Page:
That did it. Freccia liked beer, so he thought: “You can make beer at home?” He started making beer, experimenting and the hobby eventually turned into a business.
Last Thursday, Freccia and Shaun O’Sullivan cut the ribbon to open their new brewery, 21st Amendment Brewing, in the former Kellogg’s plant that they rebuilt on Williams Street in San Leandro.
The 21st Amendment Brewery – named after the amendment that repealed Prohibition – first opened as a brewpub in San Francisco where it brews a small amount of its beer. Most of their beer is being brewed in Minnesota. But now, the whole operation is moving to their new world headquarters and brewery in San Leandro.
Freccia and O’Sullivan say they want to revive the era before Prohibition when there were lots of breweries in every city making unique beers. And they’re doing that in San Leandro, joining two other breweries, Drake’s and Cleophus Quealy Beer Company.
Over the past year, huge stainless-steel brewing tanks were lowered into the building by crane. They installed a brewhouse that’s German engineered and made in the U.S.A. to produce 21st Amendment’s variety of beers, including experimental and seasonal brews.
The brewery brings that extra thing that San Leandro needs, said Mayor Pauline Cutter at the opening ceremony.
The state-of-the-art rotary canning machine can fill 500 cans a minute. Twenty-five workers are employed initially at the brewery, with a hundred workers planned in the future.
“There’re going to have a hundred people working here, and these are good paying jobs,” said San Leandro City Councilman Jim Prola who came to the ribbon cutting ceremony last week.
Starting next Friday, June 26, the brewery at 2010 Williams Street will open to the public on Friday, Saturday and Sunday with food trucks coming by from noon till 8 p.m.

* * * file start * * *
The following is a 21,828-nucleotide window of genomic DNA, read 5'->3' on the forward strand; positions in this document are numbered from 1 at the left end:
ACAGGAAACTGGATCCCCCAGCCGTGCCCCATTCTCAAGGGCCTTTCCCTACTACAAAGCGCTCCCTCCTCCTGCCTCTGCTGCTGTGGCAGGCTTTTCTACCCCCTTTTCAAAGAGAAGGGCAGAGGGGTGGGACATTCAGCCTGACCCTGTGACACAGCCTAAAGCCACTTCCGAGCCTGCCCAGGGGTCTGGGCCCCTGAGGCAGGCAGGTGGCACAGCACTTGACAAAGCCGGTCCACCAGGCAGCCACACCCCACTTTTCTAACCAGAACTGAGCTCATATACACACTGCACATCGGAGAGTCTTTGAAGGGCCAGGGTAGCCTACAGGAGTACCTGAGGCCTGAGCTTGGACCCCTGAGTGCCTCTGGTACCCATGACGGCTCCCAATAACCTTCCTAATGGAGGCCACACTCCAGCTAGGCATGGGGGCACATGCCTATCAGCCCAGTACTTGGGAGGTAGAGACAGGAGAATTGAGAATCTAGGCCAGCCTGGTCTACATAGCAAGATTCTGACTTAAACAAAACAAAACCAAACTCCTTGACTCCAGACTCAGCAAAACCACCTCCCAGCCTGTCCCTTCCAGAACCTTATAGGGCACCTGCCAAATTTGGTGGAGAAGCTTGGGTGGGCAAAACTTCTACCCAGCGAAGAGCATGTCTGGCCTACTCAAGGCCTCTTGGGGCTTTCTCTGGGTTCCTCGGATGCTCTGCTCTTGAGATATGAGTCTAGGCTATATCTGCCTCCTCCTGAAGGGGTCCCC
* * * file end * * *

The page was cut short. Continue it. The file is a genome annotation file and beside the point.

They’re going to install a brewpub, called The Treehouse, that will look down at the brewing operation, so you can see the brewmaster making your beer as you drink it.
Freccia and O’Sullivan cut the ribbon with the Chamber of Commerce’s giant scissors and then they led groups on a tour of their brewery. O’Sullivan gave the walk-through with a can of 21st Amendment’s Brew Free or Die I.P.A. in hand and explained the whole process. Malt, water, hops and yeast are the four ingredients in beer, he said.
The modern equipment at the brewery is also water-efficient, O’Sullivan pointed out with the current drought in mind.
At the end of the tour, O’Sullivan and one of his beer makers filled a pitcher from a valve from one of the giant tanks. It’s called Batch No. 0001, the first beer made at the new San Leandro brewery and a fine beer.
The steel beams that were added in the building were installed by Olson Steel, which is just behind the brewery, in an adjoining property. Olson Steel is in the Westgate Center, in one of the buildings that was originally a Dodge manufacturing plant.
Olson installed the beams, columns and catwalks in the brewery. “Everything except the tanks,” said Robert Moretti, Olson’s chief estimator.
There’s a gate between the properties, so Olson just trucked the steel right over to the brewery’s back door.
A dozen years ago, Olson retrofitted their own building, and now they’ve done the same for 21st Amendment, said Dylan Olson, the company president.
“We’re all neighbors now and we’re trying to revitalize San Leandro,” Olson said.